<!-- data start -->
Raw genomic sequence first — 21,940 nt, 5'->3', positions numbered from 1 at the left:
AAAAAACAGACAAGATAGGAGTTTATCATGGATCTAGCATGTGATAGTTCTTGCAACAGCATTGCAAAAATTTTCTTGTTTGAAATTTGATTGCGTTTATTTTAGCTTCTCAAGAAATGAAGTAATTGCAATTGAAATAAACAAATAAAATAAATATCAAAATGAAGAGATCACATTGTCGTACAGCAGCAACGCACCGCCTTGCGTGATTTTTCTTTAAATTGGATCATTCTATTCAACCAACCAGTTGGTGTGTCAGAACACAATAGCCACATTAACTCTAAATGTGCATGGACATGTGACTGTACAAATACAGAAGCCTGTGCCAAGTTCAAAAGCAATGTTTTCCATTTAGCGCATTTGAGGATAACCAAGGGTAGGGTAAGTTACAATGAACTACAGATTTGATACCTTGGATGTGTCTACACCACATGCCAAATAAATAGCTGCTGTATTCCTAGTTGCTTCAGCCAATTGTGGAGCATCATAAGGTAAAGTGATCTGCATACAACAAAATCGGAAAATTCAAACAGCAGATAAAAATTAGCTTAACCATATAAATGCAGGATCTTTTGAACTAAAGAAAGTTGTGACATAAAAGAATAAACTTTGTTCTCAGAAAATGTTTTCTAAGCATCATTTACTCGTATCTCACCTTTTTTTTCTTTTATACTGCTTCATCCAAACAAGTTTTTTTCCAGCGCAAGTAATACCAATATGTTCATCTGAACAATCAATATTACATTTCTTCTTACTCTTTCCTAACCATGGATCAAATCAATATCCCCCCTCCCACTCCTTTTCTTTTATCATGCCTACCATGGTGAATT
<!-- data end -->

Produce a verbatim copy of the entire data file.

Raw genomic sequence first — 21,940 nt, 5'->3', positions numbered from 1 at the left:
AAAAAACAGACAAGATAGGAGTTTATCATGGATCTAGCATGTGATAGTTCTTGCAACAGCATTGCAAAAATTTTCTTGTTTGAAATTTGATTGCGTTTATTTTAGCTTCTCAAGAAATGAAGTAATTGCAATTGAAATAAACAAATAAAATAAATATCAAAATGAAGAGATCACATTGTCGTACAGCAGCAACGCACCGCCTTGCGTGATTTTTCTTTAAATTGGATCATTCTATTCAACCAACCAGTTGGTGTGTCAGAACACAATAGCCACATTAACTCTAAATGTGCATGGACATGTGACTGTACAAATACAGAAGCCTGTGCCAAGTTCAAAAGCAATGTTTTCCATTTAGCGCATTTGAGGATAACCAAGGGTAGGGTAAGTTACAATGAACTACAGATTTGATACCTTGGATGTGTCTACACCACATGCCAAATAAATAGCTGCTGTATTCCTAGTTGCTTCAGCCAATTGTGGAGCATCATAAGGTAAAGTGATCTGCATACAACAAAATCGGAAAATTCAAACAGCAGATAAAAATTAGCTTAACCATATAAATGCAGGATCTTTTGAACTAAAGAAAGTTGTGACATAAAAGAATAAACTTTGTTCTCAGAAAATGTTTTCTAAGCATCATTTACTCGTATCTCACCTTTTTTTTCTTTTATACTGCTTCATCCAAACAAGTTTTTTTCCAGCGCAAGTAATACCAATATGTTCATCTGAACAATCAATATTACATTTCTTCTTACTCTTTCCTAACCATGGATCAAATCAATATCCCCCCTCCCACTCCTTTTCTTTTATCATGCCTACCATGGTGAATT